Taking cues from the buoyant global markets, the Indian benchmark indices ended the session well above the dotted line today. Pharma, software and banking stocks led the pack of gainers. Selective profit booking was however seen in auto and cement stocks. The Chinese and Indonesian markets were the top gainers in Asian region. European markets have also opened in the positive.
The BSE Sensex and NSE Nifty closed with gains of around 173 points (1.0%) and 53 points (1.0%) respectively. However, the mid and small cap stocks failed to catch up. The BSE Midcap index closed higher by 0.8%, while the BSE Smallcap index closed with gains of around 0.6%.
In a move that may allow Indian companies to hire skilled employees with global experience, the government is looking at revising the guidelines for work visas. Previously, Indian firms had to limit their foreign hires to 1% of their workforce. Also the minimum pay scale was US$ 25,000 (Rs 1.2 m) a year. However, these relaxations come with a clear mandate that only skilled and technical workers should be allowed. Thus while facilitating Indian companies, especially MNCs hiring employees with overseas experience, these guidelines do ensure that the unskilled jobs come to Indian first. Indian IT majors who are the major hirers of foreign nationals may stand to benefit from this move. The stocks of Infosys, Wipro and TCS ended higher today ahead of the upcoming result season.
Indian banks are having to pay a heavy price for the tight liquidity situation prevalent currently. The players in the sector are reportedly raising funds atleast 0.5% to 1% higher than that paid for bulk deposits a month earlier. The RBI's cues of an upward bias in interest rates are not helping banks either. However, the situation is expected to ease up by the end of July 2010 when some government papers mature. Meanwhile, we believe that it may not be a very prudent move by banks to raise bulk deposits at exorbitant rates as the same may eat into their already thinning margins. Key stocks in the sector including SBI, IDBI Bank and PNB ended in the positive.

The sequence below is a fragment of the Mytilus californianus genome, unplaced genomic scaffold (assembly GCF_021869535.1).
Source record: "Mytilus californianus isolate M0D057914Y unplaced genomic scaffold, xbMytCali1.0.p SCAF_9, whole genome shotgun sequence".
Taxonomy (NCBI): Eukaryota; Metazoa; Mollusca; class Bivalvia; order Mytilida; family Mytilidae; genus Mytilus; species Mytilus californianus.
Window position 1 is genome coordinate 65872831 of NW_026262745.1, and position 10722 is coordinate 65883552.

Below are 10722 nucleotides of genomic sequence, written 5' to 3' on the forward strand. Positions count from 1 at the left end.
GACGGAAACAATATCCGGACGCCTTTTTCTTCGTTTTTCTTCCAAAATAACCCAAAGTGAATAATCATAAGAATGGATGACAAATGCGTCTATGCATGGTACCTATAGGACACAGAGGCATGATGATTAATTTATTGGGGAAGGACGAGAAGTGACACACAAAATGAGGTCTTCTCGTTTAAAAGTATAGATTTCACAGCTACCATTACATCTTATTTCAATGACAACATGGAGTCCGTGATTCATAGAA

The politicians did their best yesterday when it came to holding the nation to ransom on the pretext of inflation. What needs to be seen is what would be their reaction if inflation were to actually taper down on the back of good monsoon. Yes, the latest food inflation number at 12.9% is an enthusing 4% lower than the previous record. But that is not something to celebrate. For the lower number is purely due to a higher base in 2009. On a week on week basis, food prices continue to scale up. Having said that, as per the Finance Secretary and the Planning Commission, it is only a matter of time. The government officials seem confident that better food supplies this year will certainly ease pressure on prices. In fact they see inflation coming down to 5%-6% by the end of this fiscal. This hopefully is after taking into account the impact of higher fuel prices. We are keeping our fingers crossed.